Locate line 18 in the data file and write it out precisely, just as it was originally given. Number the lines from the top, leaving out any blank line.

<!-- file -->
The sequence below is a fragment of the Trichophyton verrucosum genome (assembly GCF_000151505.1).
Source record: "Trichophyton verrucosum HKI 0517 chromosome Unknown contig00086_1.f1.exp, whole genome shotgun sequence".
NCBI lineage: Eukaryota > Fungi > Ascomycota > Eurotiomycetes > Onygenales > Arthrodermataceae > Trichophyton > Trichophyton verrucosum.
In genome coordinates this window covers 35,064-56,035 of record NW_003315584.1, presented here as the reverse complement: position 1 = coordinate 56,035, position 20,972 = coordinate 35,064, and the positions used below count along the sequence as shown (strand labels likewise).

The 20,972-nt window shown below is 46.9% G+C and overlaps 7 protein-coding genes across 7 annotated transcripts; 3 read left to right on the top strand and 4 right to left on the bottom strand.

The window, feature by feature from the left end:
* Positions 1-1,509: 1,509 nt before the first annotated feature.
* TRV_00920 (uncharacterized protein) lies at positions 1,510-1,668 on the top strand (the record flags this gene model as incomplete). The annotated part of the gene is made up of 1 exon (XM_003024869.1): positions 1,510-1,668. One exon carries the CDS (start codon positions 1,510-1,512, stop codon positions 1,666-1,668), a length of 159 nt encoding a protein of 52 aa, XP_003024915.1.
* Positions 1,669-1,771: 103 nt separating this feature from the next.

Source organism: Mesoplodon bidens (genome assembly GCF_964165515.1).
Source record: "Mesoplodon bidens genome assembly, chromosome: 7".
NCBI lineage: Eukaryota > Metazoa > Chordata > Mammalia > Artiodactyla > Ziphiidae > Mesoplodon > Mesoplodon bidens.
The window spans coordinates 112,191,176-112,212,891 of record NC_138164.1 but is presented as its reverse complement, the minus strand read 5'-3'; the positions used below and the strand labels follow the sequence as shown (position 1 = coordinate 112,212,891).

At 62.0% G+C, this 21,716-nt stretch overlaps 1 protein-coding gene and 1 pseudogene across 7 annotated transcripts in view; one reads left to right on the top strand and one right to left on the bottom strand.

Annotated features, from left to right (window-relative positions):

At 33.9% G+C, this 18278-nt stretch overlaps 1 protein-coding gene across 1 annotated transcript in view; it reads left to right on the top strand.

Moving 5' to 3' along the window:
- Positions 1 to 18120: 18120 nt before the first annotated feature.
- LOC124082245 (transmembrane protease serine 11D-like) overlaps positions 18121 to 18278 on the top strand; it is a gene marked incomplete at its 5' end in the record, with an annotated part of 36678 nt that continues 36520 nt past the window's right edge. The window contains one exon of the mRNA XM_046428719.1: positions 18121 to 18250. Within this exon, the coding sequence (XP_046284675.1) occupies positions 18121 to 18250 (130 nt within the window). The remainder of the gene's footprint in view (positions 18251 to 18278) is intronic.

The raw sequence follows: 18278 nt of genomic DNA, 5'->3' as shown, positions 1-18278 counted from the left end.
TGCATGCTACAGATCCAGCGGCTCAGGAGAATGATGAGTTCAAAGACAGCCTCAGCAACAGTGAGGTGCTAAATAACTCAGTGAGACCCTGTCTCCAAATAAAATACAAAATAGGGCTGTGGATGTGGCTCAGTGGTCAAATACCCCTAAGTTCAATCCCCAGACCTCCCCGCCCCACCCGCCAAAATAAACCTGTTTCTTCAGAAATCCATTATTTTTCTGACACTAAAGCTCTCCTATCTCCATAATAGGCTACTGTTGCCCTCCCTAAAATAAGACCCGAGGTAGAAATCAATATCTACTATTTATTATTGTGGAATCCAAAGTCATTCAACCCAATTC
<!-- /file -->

- Positions 1 to 18120: 18120 nt before the first annotated feature.